Agreement in principle has been given by all the highway authorities along the route for it to be waymarked. Discussions are continuing and it is hoped that the whole of the route will be waymarked to celebrate the 75th anniversay on 25th September 2013. Now that this agreement has been forthcoming an approach will be made soon to the Ordnance Survey to have the route marked on future OS maps as a tribute to Alfred Wainwright.
A Development Plan has been sent to all the highway authorities seeking their approval for the route to be waymarked. Considerable support from a wide range of individuals, parish councils and other organisations has been obtained.
Over 2,000 Pennine Journey guidebooks have been sold within a year of its launch.
Stuart Maconie, Wainwright Society Honorary Member, follows in the footsteps of AW and reveals the surprising secrets of a marathon expedition AW made along the length of the Pennines on the eve of the Second World War in the BBC’s ‘Inside Out’ programme. During the programme Wainwright Society chairman Eric Robson with members Heather and David Pitt and Ron Scholes were interviewed – at Settle, Blanchland and Housesteads. The film was screened in two parts in October 2010. View the BBC’s Inside Out programme on ‘A Pennine Journey’ on YouTube.
Pennine Journey completers cloth badges are now available. Visit our Merchandise page to find out more.
For those of you have completed the Pennine Journey a completers register has been added to the website. If you have completed the Pennine Journey please let us know so we can add you to the list.
AW’s Pennine Pilgrimage featured in Lakeland Walker magazine. To view the article click on the image links below.
Pennine Journey guidebook sales are so promising that Frances Lincoln have ordered a re-print of another 1000 copies.
Durham County Council have endorsed the route and Northumberland County Council have offered their support.
70th Anniversary walk commemorating the start of AW’s Pennine Journey and, coincidentally, the contract for the guide book is signed with Frances Lincoln.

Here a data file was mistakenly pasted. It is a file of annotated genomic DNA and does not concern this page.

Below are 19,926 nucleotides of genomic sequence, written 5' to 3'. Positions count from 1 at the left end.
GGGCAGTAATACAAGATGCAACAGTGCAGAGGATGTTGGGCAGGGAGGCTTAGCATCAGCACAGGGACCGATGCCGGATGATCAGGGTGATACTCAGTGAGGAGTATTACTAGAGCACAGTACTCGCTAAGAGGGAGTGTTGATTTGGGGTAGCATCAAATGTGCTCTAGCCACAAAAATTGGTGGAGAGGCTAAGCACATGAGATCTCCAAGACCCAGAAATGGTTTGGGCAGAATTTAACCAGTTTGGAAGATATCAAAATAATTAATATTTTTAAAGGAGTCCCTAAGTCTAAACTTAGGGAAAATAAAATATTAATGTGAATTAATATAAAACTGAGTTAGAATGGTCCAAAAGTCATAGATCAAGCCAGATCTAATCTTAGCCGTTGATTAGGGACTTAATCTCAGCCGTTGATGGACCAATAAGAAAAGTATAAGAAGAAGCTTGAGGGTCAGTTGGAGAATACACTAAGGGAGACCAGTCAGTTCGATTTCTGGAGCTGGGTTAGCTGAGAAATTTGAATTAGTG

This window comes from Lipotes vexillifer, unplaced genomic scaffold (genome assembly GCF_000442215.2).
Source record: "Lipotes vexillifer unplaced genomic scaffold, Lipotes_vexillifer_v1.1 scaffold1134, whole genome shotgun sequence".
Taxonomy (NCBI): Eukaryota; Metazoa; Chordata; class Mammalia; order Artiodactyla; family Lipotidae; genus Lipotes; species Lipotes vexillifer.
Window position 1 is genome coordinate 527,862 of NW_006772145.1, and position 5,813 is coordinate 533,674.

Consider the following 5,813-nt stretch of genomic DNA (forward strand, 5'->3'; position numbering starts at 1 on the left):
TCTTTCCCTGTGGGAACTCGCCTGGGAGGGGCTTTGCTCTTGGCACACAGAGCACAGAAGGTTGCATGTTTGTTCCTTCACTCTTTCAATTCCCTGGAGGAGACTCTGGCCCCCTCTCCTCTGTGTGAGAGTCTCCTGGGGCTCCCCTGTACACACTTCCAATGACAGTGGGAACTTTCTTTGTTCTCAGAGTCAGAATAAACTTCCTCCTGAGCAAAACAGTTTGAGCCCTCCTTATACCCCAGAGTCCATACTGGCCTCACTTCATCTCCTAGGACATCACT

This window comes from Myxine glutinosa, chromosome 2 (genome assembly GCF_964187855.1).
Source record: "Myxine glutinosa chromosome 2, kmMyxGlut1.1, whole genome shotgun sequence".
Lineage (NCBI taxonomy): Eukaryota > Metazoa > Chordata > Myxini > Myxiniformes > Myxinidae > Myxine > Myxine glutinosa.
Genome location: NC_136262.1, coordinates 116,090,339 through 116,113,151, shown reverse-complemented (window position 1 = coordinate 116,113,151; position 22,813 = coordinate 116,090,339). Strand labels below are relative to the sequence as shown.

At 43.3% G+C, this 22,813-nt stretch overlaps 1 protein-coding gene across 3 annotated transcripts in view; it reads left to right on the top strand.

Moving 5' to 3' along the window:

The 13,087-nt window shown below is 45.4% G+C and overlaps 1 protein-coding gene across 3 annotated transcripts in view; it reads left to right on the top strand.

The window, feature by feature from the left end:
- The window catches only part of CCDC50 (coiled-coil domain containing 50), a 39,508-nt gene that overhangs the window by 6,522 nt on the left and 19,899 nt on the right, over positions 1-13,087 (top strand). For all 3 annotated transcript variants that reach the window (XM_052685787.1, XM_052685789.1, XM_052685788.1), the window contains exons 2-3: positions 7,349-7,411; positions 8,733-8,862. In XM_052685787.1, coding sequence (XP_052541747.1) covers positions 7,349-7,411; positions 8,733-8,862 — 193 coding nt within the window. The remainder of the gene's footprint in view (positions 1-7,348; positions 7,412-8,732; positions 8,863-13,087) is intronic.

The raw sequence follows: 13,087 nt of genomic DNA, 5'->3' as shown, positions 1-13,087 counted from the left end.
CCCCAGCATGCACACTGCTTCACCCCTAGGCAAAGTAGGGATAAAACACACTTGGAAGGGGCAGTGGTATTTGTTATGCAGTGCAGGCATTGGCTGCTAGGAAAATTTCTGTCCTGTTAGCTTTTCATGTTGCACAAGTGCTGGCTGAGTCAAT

Lancashire Telegraph publish article on the 70th Anniversary Walk.
Completion of the final test walking
Start of the final test walking based on Ron Scholes’s maps.
AW’s Centenary Memorial at Blackburn Cathedral when one of the readings was from A Pennine Journey.
At the 3rd Wainwright Society AGM David Pitt reported that all the 18 stages had been walked, recorded, written-up and test walked
At the 2nd Wainwright Society AGM, the Pennine Journey project was launched, with volunteers to be sought to walk and test walk 18 stages providing/amending written descriptions of the route
At the 1st Wainwright Society AGM David & Heather Pitt suggest that the Society uses their 1998 walk and updates it as a collaborative venture by the members
David & Heather Pitt walk their route of 230 miles and arrive back at Settle on 24th September, coincidentally the 60th anniversary of when AW set out from Settle on his journey.
David & Heather Pitt, having read ‘A Pennine Journey’, start to plan a long distance walk based upon it.
‘A Pennine Journey’ published by Michael Joseph: 37 years after it was written.
24 September 1938
AW leaves Settle bound for Hadrian’s Wall and returns on 11th October having walked around 210 miles.
17 January 1907
Alfred Wainwright (AW) born in Blackburn, Lancashire